“What if I don’t want to sing ‘Purple Rain’ every time I go on stage? The fans don’t want that either.”O(+>, 1995
“LENO: So which song will you miss the most? Which song do you say, ‘I said I’m not gonna play that, but I feel bad’?
“PRINCE: Probably ‘Purple Rain.’”Interview on The Tonight Show with Jay Leno, 2004
It’s Super Bowl Sunday, February 4, 2007, in Miami. Prince and his band are about to take the field at Dolphin Stadium for the halftime show; but a torrential downpour has hit South Florida, with no sign of letting up. Three days earlier, the backing group and dancers–accompanied by the Florida A&M University marching band–had played a full dress rehearsal, which was taped for broadcast in case of an emergency on the day of the show; but Prince himself had declined to play guitar or sing, opting instead to make sure that the rest of the performance was perfect. Now, with the rain still coming down and only minutes to showtime, he has no option but to play. Charles Coplin, the show’s executive producer, calls backstage to make sure Prince is all right. The response: “He wants to know if you can make it rain harder.”
Prince had tried time and time again to escape from the shadow of “Purple Rain.” In 1986, he’d ended his performance at Yokohama Stadium–and the tenure of the Revolution–by smashing his guitars, including the original white Cloud made famous in the movie. Less than a year later, though, he was back with a new band, playing “Purple Rain” on the Sign “O” the Times tour. In 1993, embroiled in a bitter contractual dispute with his record label Warner Bros., he’d tried to replace the song: writing a new anthem, “Gold,” that attempted to simulate past glories from its colorful theme to its epic guitar solo. It didn’t take; by the Love 4 One Another tour in early 1997, “Purple Rain” had once again replaced “Gold” in the setlist. In 2002, he’d famously warned audiences on the One Nite Alone… tour, “For those of you who expected to get your Purple Rain on, you’re in the wrong house”; but he was already back to playing the song again when the tour hit Europe later that year.
Now, at Dolphin Stadium in the pouring rain, Prince is no longer trying to escape; instead, he’s leaning in. He makes “Purple Rain” the climax of a 12-minute set spanning nearly 40 years of rock and roll history: from Creedence Clearwater Revival via Ike & Tina Turner, to Bob Dylan via Jimi Hendrix, to Queen and the Foo Fighters. The performance of his own signature song is similarly referential. When he kicks over his microphone stand mid-solo, it echoes a corresponding moment from the AMAs 22 years earlier; in this instant, writes Anil Dash, we see Prince as an “elder statesman update and revisit a milestone of his ascendance as an artist in his 20s” (Dash 2021). As he plays, the rain comes down harder than ever. Shining in the stage lights, it almost looks purple.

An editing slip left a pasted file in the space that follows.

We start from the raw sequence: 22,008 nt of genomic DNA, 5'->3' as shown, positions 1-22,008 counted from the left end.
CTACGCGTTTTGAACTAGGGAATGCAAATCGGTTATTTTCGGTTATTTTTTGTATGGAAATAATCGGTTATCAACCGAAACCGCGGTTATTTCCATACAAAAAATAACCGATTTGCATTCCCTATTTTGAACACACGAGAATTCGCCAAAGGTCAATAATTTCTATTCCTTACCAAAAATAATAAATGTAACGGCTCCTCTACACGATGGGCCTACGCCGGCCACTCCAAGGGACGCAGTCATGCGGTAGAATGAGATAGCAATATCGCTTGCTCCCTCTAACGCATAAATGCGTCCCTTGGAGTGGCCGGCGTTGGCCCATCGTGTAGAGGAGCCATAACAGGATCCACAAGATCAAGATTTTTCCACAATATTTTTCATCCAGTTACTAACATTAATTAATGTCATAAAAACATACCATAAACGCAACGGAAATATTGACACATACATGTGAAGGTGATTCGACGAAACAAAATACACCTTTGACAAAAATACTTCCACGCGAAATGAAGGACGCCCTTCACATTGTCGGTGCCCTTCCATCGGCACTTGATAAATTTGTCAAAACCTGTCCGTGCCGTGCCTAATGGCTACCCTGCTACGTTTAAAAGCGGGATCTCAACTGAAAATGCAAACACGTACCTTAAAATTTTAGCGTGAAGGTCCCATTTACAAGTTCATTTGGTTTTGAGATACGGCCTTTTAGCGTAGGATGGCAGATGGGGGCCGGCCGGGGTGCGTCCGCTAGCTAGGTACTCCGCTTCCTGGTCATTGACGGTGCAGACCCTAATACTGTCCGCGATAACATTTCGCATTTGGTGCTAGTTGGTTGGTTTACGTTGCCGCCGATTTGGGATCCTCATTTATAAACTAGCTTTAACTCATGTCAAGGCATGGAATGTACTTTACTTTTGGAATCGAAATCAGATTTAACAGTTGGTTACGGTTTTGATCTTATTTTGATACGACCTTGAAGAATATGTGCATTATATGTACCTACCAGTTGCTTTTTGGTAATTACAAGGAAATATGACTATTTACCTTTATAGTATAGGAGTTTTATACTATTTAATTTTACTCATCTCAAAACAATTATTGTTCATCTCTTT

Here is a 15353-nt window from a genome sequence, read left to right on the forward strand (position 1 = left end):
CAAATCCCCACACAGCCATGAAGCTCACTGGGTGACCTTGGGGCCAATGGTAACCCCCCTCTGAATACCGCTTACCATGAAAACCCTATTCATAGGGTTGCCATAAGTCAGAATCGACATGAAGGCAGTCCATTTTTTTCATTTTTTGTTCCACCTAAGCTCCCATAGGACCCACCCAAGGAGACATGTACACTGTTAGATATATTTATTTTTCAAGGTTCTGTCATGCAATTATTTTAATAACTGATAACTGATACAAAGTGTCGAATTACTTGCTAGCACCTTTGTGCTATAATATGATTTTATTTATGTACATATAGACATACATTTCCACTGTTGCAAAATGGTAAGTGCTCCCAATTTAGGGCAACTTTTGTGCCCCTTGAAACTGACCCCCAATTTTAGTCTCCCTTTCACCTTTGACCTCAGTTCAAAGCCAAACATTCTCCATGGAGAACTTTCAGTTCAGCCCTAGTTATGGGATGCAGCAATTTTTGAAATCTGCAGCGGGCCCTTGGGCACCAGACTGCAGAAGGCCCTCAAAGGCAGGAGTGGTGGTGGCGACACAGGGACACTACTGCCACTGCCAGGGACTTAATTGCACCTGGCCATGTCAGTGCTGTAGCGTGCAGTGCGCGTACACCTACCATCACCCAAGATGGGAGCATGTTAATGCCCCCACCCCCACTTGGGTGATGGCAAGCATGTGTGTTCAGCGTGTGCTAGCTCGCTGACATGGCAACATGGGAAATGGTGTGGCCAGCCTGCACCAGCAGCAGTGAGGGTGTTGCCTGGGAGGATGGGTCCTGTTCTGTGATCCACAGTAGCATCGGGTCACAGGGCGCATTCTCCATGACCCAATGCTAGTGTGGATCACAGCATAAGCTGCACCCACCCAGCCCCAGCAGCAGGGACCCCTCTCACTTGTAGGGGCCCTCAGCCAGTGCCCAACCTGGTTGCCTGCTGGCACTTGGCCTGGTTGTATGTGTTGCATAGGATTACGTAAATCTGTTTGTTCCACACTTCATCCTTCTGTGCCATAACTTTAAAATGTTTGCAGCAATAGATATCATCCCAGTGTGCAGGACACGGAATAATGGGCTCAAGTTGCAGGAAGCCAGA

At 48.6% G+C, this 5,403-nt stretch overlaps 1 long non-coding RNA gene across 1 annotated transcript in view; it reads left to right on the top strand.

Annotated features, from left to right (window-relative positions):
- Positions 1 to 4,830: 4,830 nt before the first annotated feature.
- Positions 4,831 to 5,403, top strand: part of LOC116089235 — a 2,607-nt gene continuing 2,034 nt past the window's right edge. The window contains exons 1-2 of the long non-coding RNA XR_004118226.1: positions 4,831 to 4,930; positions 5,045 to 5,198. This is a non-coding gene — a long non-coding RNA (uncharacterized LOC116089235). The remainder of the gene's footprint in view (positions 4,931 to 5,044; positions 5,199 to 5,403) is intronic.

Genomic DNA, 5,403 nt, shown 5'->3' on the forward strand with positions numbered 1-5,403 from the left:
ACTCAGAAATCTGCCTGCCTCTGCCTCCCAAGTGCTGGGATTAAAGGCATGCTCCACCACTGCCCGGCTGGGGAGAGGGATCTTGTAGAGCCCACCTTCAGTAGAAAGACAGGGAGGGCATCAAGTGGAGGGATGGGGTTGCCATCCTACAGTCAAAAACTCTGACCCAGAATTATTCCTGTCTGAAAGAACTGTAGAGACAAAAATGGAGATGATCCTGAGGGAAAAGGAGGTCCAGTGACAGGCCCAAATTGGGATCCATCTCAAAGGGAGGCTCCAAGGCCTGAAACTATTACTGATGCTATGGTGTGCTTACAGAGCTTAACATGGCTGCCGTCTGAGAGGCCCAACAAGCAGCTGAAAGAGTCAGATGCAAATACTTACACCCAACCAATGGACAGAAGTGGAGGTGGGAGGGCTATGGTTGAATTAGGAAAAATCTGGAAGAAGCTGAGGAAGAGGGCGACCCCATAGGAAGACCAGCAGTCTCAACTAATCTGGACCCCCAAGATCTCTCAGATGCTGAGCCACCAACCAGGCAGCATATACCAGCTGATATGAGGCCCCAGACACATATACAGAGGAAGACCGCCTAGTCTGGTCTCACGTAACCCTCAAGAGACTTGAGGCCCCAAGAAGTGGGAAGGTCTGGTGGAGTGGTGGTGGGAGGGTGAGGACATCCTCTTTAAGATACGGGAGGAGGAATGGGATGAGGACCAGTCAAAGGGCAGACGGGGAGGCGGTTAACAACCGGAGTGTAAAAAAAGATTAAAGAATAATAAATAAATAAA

I know of at least a few Prince fans who would, given the choice, never listen to “Purple Rain” again. It’s a position I understand intellectually–especially since 2016, when the song became the first port of call for artists seeking to eulogize its departed writer, including (to name just a few) Bruce Springsteen, Stevie Wonder, Celine Dion, Eric Clapton, Jennifer Hudson, Boy George, Dwight Yoakam, Kelly Clarkson, Amanda Palmer, and even Corey Taylor of Halloween-masked metal act Slipknot. Still, while I get the impetus to shrug off “Purple Rain” as an overrated sop for casual fans, I ultimately can’t relate. It may not be in my personal top 10 (or 20), but its power can’t be denied: It’s Prince’s contribution to the Great American Songbook, a modern-day standard that transcends (almost) all categories of generation, genre, and taste.
And I think, in the end, Prince understood that, too. Try as he might to shrug off the “albatross” that was “Purple Rain,” it moved listeners like no other song in his catalogue; and he clearly took relish in the effect it had on his audiences. It isn’t lost on me that the coda of “Purple Rain” was the last thing Prince played in a formal concert setting during his lifetime: part of a medley with “The Beautiful Ones” and “Diamonds and Pearls” at Atlanta’s Fox Theatre on April 14, 2016. One of the last things he heard before leaving the stage that night, a week to the day before his untimely death, was the sound of his own melody being sung back to him.